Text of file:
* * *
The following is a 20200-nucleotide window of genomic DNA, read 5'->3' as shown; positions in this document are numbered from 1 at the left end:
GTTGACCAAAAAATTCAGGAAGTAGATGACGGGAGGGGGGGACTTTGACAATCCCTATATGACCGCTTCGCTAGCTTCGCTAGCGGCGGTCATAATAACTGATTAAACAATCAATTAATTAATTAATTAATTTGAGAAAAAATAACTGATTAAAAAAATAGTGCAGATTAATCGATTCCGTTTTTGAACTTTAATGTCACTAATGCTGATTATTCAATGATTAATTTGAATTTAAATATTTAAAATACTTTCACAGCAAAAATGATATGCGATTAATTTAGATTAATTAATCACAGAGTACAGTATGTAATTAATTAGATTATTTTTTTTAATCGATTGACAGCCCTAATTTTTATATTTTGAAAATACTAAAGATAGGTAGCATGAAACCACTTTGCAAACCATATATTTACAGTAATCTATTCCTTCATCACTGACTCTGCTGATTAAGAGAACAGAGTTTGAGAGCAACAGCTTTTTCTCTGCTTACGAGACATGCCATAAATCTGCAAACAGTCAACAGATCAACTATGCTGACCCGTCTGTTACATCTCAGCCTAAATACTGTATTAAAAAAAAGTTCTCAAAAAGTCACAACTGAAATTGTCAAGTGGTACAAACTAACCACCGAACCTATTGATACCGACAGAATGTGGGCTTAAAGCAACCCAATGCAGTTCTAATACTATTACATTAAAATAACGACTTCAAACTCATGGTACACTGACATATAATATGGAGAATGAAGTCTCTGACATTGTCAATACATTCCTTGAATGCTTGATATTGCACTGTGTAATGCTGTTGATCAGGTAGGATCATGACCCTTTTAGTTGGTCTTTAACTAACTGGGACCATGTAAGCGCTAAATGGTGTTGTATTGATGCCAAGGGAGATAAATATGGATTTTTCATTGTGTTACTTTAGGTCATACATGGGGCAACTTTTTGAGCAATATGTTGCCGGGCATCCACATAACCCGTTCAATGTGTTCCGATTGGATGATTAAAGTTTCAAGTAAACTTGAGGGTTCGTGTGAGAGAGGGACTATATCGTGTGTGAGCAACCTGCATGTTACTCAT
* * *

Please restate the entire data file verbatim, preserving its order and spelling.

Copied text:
The following is a 20200-nucleotide window of genomic DNA, read 5'->3' as shown; positions in this document are numbered from 1 at the left end:
GTTGACCAAAAAATTCAGGAAGTAGATGACGGGAGGGGGGGACTTTGACAATCCCTATATGACCGCTTCGCTAGCTTCGCTAGCGGCGGTCATAATAACTGATTAAACAATCAATTAATTAATTAATTAATTTGAGAAAAAATAACTGATTAAAAAAATAGTGCAGATTAATCGATTCCGTTTTTGAACTTTAATGTCACTAATGCTGATTATTCAATGATTAATTTGAATTTAAATATTTAAAATACTTTCACAGCAAAAATGATATGCGATTAATTTAGATTAATTAATCACAGAGTACAGTATGTAATTAATTAGATTATTTTTTTTAATCGATTGACAGCCCTAATTTTTATATTTTGAAAATACTAAAGATAGGTAGCATGAAACCACTTTGCAAACCATATATTTACAGTAATCTATTCCTTCATCACTGACTCTGCTGATTAAGAGAACAGAGTTTGAGAGCAACAGCTTTTTCTCTGCTTACGAGACATGCCATAAATCTGCAAACAGTCAACAGATCAACTATGCTGACCCGTCTGTTACATCTCAGCCTAAATACTGTATTAAAAAAAAGTTCTCAAAAAGTCACAACTGAAATTGTCAAGTGGTACAAACTAACCACCGAACCTATTGATACCGACAGAATGTGGGCTTAAAGCAACCCAATGCAGTTCTAATACTATTACATTAAAATAACGACTTCAAACTCATGGTACACTGACATATAATATGGAGAATGAAGTCTCTGACATTGTCAATACATTCCTTGAATGCTTGATATTGCACTGTGTAATGCTGTTGATCAGGTAGGATCATGACCCTTTTAGTTGGTCTTTAACTAACTGGGACCATGTAAGCGCTAAATGGTGTTGTATTGATGCCAAGGGAGATAAATATGGATTTTTCATTGTGTTACTTTAGGTCATACATGGGGCAACTTTTTGAGCAATATGTTGCCGGGCATCCACATAACCCGTTCAATGTGTTCCGATTGGATGATTAAAGTTTCAAGTAAACTTGAGGGTTCGTGTGAGAGAGGGACTATATCGTGTGTGAGCAACCTGCATGTTACTCAT